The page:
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Luna moth

Luna Moth
Luna Moth
Ray Harden rayharden2@aol.com
Ray Harden rayharden2@aol.com

The most beautiful insect of the summer is the luna moth and probably the most recognized member of the moth family. In 2007 a television commercial for the sleeping aide Lunestra was first aired and it is still being run today. The TV commercial uses the luna moth as its mascot. In the commercial the moth softly flutters in an open bedroom window on silent wings promising a good night’s sleep. I think that it is strange for the sleeping drug advertisement to feature an insect that is active only at night and sleeps during the day. Also, in 1987 the luna moth was placed on a twenty-two cent U.S. A. postage stamp that added to the moths’ popularity. These moths are fairly common. However, due to their nocturnal behavior they are seldom seen during the day because they sleep in secluded places. The one in the photograph was resting on the wall of Perry’s Raccoon Valley Bank Building. These insects range across the eastern two-thirds of the United States and southern Canada. It is sometimes called a lunar moth or an American moon moth. It belongs to the moth family called Saturniidae- the giant silk moths.

They are strong fliers and males will fly for hours during the night searching for a female. The females produce a chemical attractant called a pheromone that the males can smell from miles away.

It is difficult to tell the males the males from the females unless they are side by side. The males have a larger and bushier antenna than the females and the males have yellow-green wings but the females wings are a bluish-green color. I am fairly sure that the one in the photo is a female. Both have dark eyespots on their wings- perhaps this is a coloration technique to confuse or scare away predators. The moths are preyed upon by owls, bats, and bald-faced hornets.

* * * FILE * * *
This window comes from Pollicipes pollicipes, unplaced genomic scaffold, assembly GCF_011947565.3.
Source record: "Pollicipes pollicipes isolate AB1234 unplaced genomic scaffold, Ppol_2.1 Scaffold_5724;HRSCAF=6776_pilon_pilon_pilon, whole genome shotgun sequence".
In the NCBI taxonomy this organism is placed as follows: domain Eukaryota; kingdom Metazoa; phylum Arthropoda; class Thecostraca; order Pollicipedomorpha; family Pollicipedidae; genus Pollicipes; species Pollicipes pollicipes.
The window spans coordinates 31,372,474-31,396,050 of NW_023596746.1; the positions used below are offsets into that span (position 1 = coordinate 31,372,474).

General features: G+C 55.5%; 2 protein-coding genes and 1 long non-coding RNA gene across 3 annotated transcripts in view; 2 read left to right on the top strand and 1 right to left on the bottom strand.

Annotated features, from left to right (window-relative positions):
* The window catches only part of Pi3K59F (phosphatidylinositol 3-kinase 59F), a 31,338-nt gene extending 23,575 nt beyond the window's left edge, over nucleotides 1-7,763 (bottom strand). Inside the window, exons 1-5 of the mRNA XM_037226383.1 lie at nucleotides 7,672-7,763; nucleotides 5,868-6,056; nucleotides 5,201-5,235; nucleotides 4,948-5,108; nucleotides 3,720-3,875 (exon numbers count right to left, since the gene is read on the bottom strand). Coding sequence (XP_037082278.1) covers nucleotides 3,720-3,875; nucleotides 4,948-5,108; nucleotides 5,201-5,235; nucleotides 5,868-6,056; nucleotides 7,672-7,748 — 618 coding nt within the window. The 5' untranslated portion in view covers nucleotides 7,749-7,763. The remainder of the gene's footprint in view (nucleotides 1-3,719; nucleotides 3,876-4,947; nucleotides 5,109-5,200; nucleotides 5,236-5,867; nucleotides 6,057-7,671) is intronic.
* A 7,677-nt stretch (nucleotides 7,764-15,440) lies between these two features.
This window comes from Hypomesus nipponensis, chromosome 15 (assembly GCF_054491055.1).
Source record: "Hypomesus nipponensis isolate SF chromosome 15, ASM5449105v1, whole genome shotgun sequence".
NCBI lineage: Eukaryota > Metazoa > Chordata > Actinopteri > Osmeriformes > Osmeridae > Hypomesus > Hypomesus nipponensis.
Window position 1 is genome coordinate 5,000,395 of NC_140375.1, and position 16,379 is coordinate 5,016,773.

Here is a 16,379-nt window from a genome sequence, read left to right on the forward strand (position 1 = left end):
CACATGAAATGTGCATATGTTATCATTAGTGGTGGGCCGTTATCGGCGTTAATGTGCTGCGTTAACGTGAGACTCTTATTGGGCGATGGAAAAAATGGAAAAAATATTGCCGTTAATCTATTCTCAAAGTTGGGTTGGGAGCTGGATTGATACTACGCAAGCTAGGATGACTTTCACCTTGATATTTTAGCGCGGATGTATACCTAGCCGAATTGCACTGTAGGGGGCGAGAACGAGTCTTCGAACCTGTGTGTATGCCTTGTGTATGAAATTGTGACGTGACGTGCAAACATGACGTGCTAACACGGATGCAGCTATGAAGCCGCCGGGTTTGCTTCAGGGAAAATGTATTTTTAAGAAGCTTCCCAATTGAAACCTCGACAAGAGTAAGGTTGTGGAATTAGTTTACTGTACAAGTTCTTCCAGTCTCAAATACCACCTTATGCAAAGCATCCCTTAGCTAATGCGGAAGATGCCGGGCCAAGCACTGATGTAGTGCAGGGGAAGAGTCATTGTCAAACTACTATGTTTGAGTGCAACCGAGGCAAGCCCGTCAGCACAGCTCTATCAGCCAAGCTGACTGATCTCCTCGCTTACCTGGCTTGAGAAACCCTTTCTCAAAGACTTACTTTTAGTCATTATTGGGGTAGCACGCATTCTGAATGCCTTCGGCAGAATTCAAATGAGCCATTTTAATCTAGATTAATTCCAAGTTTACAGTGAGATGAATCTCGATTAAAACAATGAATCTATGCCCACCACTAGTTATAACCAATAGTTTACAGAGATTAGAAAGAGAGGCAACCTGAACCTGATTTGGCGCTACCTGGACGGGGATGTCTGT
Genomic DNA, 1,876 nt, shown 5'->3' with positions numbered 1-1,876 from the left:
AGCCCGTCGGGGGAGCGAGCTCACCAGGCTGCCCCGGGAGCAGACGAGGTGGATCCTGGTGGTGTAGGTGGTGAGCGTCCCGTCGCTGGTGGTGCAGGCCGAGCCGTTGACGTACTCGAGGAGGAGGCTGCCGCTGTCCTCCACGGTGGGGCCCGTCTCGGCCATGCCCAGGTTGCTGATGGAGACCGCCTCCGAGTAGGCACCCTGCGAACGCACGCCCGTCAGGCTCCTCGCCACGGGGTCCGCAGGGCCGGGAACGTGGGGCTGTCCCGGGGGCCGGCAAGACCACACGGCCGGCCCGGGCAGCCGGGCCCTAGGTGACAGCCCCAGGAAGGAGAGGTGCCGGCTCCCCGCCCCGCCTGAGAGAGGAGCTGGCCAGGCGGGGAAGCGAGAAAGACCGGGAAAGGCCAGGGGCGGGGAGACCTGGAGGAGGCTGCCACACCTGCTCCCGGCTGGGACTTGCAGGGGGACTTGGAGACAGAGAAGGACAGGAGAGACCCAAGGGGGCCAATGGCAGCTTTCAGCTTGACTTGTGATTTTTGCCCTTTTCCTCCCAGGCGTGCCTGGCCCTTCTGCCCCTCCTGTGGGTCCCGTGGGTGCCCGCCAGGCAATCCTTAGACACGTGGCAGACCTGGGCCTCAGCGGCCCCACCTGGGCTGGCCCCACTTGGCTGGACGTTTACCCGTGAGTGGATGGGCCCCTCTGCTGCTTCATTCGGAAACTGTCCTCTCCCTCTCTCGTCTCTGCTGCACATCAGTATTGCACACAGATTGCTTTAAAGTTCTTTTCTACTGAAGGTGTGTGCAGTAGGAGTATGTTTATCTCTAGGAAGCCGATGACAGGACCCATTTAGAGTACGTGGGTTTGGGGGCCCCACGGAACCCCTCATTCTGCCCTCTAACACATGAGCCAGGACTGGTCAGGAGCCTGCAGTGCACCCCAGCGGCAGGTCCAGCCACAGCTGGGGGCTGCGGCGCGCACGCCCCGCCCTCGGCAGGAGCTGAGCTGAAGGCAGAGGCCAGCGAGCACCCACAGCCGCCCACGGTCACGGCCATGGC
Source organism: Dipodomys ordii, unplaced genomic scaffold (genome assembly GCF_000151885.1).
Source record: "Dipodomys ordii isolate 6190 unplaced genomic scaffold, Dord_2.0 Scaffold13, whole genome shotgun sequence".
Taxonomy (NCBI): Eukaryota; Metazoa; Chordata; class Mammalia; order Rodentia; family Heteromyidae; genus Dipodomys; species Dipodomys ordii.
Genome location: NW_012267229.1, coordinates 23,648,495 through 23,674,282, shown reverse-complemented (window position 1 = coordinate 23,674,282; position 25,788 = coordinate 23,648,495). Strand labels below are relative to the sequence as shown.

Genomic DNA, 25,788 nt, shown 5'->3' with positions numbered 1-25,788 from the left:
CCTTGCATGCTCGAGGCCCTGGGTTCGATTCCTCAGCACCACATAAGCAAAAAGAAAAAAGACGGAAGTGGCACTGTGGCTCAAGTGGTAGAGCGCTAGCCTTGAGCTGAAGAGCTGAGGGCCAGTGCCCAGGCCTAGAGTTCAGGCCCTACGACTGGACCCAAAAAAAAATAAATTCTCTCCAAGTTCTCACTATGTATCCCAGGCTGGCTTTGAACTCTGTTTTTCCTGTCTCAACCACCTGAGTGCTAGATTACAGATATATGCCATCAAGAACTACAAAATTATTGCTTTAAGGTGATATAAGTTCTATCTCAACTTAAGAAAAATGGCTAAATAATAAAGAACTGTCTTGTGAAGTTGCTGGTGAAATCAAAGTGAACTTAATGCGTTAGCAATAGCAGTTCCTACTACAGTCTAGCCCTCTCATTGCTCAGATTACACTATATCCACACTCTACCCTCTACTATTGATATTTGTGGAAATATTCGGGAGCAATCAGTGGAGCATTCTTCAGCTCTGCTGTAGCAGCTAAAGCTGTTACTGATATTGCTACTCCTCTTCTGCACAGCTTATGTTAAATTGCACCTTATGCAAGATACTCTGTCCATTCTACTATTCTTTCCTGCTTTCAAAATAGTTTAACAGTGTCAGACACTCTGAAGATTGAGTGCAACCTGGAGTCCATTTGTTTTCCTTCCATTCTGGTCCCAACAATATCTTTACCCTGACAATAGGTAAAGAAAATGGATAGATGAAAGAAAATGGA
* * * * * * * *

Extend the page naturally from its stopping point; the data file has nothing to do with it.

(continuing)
The adult moths have only one function, which is to reproduce. They don’t eat anything during their brief life; they don’t have any mouth parts. If they are lucky they can live on the stored food from their caterpillar stage for about one week.

Human activity has caused some harm to these beautiful insects- pollution, insecticides, and loss of habitat has taken a toll on their populations. Also, some entomologists believe that light pollution, especially mercury vapor lights have disrupted their breeding habits, especially in urban areas.

After a pair of luna moths mate, the female will lay five to ten eggs in a cluster on the underside of a tree leaf and then fly to another tree and lay another small cluster of eggs. She usually lays about ten groups of eggs. The eggs hatch in a week and the green spiny caterpillars begin feeding on the leaves of the tree. They do very little damage to the trees on which they feed. They will shed their skin five times before entering the pupa stage and forming a cocoon. The caterpillar will wrap itself in a leaf and the seal the leaf with a thin layer of silk. The insect is in the cocoon for two weeks until the large green caterpillar changes in to a beautiful luna moth. In central Iowa there can be a late spring hatch and a late summer hatch of moth eggs. The caterpillars that are hatched in late summer or fall will survive the winter months in the cocoon stage to start the process over again in the following spring.

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